MoDA

Museum of Domestic design & Architecture

I found the MoDA's collections  an incredible resource for me and for anyone who is interested in  studying the history of domestic interiors, the Museum of Domestic Design and Architecture, is part of Middlesex University and is home to collections of wallpapers, textiles, designs, books, catalogues and magazines from the late 19th and 20th century, and in particular the work and records of the Silver Studio, a design practice which operated from 1880 to 1963.

Moda’s approach is to talk about wallpaper and furnishing in terms of choices influences by class and social aspiration. As part of my ongoing research into exploring wallpaper and its context across variant sources and Moda collection helped me see wallpaper from a new context other then just its aesthetics. My approach to this research relies on the deeply embedded cultural connotation of wallpaper. My intention with this visual research is to be able to understand wallpaper design by having a sense of original material, method and process used by wallpaper manufacturers. Also to use this collection as inspiration  for drawing upon my final show painting composition using my own inventory of patterns.

On my 2 days visit I discovered a vast range of original catalogue wallpaper collection, magazines and wallpaper industrial wallpaper samples. Firstly seeing the silver studio collection , it reflects on the changes in the techniques that designers use to create patterns for wallpapers and textiles.

Many of the Silver Studio’s designs were drawn by hand and painted using watercolours or gouache. These methods might not be used nowadays, but, the Silver Studio Collection remains a fascinating source of inspiration for today’s creative practitioners. I tried to gather as many visual inspiration of these collection as possible.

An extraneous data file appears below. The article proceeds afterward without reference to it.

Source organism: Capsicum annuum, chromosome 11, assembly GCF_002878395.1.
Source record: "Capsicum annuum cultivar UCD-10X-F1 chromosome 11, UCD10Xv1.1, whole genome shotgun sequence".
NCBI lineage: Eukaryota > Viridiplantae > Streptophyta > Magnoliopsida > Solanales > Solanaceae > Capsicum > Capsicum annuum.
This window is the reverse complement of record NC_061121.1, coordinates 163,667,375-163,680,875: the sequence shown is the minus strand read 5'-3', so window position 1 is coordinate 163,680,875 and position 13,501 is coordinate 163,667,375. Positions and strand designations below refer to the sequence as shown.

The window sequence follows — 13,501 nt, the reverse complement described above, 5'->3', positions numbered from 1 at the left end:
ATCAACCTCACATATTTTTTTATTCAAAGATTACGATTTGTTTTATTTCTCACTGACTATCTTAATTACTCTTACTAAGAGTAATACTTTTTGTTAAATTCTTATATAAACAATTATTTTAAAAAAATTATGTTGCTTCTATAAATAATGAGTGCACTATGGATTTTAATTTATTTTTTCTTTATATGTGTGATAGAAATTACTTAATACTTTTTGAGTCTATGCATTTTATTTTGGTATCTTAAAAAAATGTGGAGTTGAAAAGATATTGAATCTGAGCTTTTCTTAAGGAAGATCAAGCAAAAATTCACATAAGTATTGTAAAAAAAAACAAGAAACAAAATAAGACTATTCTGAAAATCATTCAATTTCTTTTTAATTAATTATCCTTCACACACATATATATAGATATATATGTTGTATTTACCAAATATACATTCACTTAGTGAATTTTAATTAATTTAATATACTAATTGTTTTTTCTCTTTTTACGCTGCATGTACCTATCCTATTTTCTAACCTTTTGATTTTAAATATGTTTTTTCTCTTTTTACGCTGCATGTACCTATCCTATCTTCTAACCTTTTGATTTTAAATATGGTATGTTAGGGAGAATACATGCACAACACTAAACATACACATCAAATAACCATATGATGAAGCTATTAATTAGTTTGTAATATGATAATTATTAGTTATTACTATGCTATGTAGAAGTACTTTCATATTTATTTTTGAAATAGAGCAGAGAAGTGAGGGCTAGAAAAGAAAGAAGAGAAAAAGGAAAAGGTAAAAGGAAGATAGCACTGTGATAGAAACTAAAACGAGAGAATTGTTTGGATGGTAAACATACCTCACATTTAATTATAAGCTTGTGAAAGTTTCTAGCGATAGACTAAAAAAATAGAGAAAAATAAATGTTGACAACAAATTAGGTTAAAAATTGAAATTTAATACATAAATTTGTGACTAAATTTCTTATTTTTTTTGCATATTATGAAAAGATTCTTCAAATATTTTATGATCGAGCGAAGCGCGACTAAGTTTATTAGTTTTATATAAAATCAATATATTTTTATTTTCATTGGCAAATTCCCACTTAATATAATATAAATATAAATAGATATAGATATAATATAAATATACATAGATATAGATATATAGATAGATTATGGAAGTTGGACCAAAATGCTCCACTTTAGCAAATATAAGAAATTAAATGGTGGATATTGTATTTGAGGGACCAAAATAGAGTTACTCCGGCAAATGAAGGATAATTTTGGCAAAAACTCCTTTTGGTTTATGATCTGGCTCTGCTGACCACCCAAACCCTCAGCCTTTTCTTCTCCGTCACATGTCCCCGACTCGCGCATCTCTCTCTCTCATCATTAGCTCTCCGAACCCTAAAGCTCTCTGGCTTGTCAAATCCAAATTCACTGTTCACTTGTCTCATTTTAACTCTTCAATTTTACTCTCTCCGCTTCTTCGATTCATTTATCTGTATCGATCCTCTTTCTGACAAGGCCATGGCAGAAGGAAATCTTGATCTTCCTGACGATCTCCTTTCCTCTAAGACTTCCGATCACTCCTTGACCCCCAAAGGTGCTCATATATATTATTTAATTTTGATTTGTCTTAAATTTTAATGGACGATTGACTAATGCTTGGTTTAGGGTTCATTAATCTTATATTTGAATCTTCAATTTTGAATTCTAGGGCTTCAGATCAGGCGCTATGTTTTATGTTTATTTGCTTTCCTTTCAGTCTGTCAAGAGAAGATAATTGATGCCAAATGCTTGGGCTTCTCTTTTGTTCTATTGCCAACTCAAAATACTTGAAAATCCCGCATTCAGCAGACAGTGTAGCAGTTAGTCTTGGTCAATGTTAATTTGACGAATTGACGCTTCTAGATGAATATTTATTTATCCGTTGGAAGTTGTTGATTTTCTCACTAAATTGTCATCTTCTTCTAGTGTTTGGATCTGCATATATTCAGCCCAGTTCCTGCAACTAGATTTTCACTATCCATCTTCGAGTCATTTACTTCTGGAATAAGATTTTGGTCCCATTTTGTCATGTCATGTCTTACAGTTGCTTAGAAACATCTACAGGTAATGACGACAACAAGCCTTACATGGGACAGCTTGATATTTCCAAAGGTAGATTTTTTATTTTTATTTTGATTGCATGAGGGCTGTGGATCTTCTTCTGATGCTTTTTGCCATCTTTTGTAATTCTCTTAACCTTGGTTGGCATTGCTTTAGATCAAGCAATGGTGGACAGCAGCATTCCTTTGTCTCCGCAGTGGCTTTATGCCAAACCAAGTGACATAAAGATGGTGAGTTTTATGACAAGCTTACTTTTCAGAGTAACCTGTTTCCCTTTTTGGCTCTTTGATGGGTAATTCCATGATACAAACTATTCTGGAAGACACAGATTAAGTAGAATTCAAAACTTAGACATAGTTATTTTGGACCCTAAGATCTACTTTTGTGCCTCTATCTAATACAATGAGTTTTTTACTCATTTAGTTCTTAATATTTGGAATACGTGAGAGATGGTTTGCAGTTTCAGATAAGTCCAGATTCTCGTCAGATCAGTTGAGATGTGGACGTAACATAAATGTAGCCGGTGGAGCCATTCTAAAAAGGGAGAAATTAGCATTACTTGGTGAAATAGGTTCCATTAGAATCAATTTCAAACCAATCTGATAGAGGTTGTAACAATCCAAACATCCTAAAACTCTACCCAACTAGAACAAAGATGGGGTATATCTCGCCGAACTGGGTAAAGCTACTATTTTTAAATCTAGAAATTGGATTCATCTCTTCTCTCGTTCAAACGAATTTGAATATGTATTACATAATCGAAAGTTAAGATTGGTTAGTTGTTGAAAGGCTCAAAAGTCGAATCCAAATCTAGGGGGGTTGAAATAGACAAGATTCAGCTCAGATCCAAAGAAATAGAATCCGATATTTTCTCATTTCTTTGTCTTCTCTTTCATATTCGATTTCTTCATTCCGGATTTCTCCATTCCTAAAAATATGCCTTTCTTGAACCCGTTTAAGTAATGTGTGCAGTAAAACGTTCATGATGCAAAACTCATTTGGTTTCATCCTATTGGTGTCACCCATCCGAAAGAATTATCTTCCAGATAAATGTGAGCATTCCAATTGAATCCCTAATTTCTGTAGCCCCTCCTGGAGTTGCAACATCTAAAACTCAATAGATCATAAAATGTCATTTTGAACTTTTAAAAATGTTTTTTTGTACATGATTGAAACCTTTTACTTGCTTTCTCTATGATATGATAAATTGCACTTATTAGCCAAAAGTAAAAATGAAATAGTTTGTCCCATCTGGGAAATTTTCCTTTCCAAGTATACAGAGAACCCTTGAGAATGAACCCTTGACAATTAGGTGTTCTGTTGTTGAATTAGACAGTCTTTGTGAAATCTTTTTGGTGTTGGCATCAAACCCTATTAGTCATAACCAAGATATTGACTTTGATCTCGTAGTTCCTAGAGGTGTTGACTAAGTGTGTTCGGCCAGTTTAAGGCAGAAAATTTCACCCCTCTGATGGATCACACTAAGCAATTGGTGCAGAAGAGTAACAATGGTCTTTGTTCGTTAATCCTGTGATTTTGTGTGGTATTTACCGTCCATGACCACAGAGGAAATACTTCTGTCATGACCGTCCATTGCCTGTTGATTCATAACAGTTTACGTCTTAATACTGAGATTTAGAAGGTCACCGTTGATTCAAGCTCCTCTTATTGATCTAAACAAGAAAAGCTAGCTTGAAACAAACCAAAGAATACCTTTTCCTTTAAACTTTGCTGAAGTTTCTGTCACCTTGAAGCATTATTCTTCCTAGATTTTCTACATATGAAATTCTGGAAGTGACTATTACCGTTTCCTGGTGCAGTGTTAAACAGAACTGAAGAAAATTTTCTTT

I met Zoe Hendon the head of the museum collection and Ana the museum assistant. Most of our conversation were about the seminal works produces in  the  1910- 1930’ s in Britain that has significantly contributed to the Wallpaper history. Few of the collection I saw were Collection of A Popular Art: British Wallpaper in 1930-1960 held in 1989, it could be said that popular art was the first publication to take a serious look at the cheaper and affordable wallpaper in the market.

“The decoration of the suburban Villa, 1880-1940”, exhibition from the Silver Studio Collection held in 1983. This  collection of advertisements and magazine was a response to the increasing trend when people began undertaking decorative tasks by themselves.

Recently I also visited the Liberty showroom in London at oxford street, and Ana mentioned me few samples and  how several Liberty designs are inspired from this  silver studio collection by many textile designers.

Other collection include:

First one is the silver studio and second is the

Japanese Katagami Stencils

MoDA has 400 Japanese katagami stencils which belonged to the Silver Studio. The stencils were produced in Japan as a way of applying patterns to fabric, mainly kimonos. The katagami collected by the Silver Studio all date from the 1860s and 70s, and were used by the Studio's designers as reference material via which to produce their own Japanese-inspired patterns.

The third one that I saw are the

Sonic Wallpapers by Dr. Felicity Ford

This project collection is very interesting because I find it as an attempt to brig a new dimension of interpretation that blends personal responses, nostalgia, imagination and something dreamlike to create a series of innovative art pieces which remains rooted in the everyday experience of living in the domestic wallpapered space. As a result Felicity has created 18 sound art pieces on the bases of public interpretation of the selected wallpapers, interviews and field recording. Here are few of the examples of wallpapers used.

Wallpaper has always celebrated the inherent nostalgia , domestic fantasy and home creativity connected within the most intimate place we live `Home’. Also wallpaper as an subject to study allowed me to explore an everday domestic material by learning its methods, techniques, conservation and meaning.

Archive storage room at MoDA